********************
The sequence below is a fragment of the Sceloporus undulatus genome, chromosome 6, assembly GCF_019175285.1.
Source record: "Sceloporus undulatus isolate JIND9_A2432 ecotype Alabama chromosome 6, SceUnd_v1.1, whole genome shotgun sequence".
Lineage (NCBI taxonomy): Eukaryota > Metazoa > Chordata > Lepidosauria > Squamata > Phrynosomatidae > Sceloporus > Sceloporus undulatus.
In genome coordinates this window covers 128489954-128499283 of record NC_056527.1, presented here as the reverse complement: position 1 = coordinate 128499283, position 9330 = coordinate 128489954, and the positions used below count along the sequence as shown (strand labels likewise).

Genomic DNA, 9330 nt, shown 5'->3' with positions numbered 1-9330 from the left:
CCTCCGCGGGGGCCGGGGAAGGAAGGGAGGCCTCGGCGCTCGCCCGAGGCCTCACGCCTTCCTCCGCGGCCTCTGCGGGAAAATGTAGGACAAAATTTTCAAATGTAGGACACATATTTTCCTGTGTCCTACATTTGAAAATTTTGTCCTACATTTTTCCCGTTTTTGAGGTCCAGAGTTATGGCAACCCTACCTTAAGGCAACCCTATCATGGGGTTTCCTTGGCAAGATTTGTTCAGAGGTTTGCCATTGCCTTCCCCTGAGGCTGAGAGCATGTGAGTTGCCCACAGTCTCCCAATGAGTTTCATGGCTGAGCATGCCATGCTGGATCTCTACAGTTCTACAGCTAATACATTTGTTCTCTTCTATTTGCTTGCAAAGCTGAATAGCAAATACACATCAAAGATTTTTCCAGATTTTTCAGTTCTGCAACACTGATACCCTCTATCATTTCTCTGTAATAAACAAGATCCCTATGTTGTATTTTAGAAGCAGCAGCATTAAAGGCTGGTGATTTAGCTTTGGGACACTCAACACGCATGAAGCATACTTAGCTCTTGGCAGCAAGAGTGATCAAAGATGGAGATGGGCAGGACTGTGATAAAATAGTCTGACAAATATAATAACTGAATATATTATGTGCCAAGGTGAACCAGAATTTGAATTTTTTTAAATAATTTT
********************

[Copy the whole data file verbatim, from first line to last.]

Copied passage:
The sequence below is a fragment of the Sceloporus undulatus genome, chromosome 6, assembly GCF_019175285.1.
Source record: "Sceloporus undulatus isolate JIND9_A2432 ecotype Alabama chromosome 6, SceUnd_v1.1, whole genome shotgun sequence".
Lineage (NCBI taxonomy): Eukaryota > Metazoa > Chordata > Lepidosauria > Squamata > Phrynosomatidae > Sceloporus > Sceloporus undulatus.
In genome coordinates this window covers 128489954-128499283 of record NC_056527.1, presented here as the reverse complement: position 1 = coordinate 128499283, position 9330 = coordinate 128489954, and the positions used below count along the sequence as shown (strand labels likewise).

Genomic DNA, 9330 nt, shown 5'->3' with positions numbered 1-9330 from the left:
CCTCCGCGGGGGCCGGGGAAGGAAGGGAGGCCTCGGCGCTCGCCCGAGGCCTCACGCCTTCCTCCGCGGCCTCTGCGGGAAAATGTAGGACAAAATTTTCAAATGTAGGACACATATTTTCCTGTGTCCTACATTTGAAAATTTTGTCCTACATTTTTCCCGTTTTTGAGGTCCAGAGTTATGGCAACCCTACCTTAAGGCAACCCTATCATGGGGTTTCCTTGGCAAGATTTGTTCAGAGGTTTGCCATTGCCTTCCCCTGAGGCTGAGAGCATGTGAGTTGCCCACAGTCTCCCAATGAGTTTCATGGCTGAGCATGCCATGCTGGATCTCTACAGTTCTACAGCTAATACATTTGTTCTCTTCTATTTGCTTGCAAAGCTGAATAGCAAATACACATCAAAGATTTTTCCAGATTTTTCAGTTCTGCAACACTGATACCCTCTATCATTTCTCTGTAATAAACAAGATCCCTATGTTGTATTTTAGAAGCAGCAGCATTAAAGGCTGGTGATTTAGCTTTGGGACACTCAACACGCATGAAGCATACTTAGCTCTTGGCAGCAAGAGTGATCAAAGATGGAGATGGGCAGGACTGTGATAAAATAGTCTGACAAATATAATAACTGAATATATTATGTGCCAAGGTGAACCAGAATTTGAATTTTTTTAAATAATTTT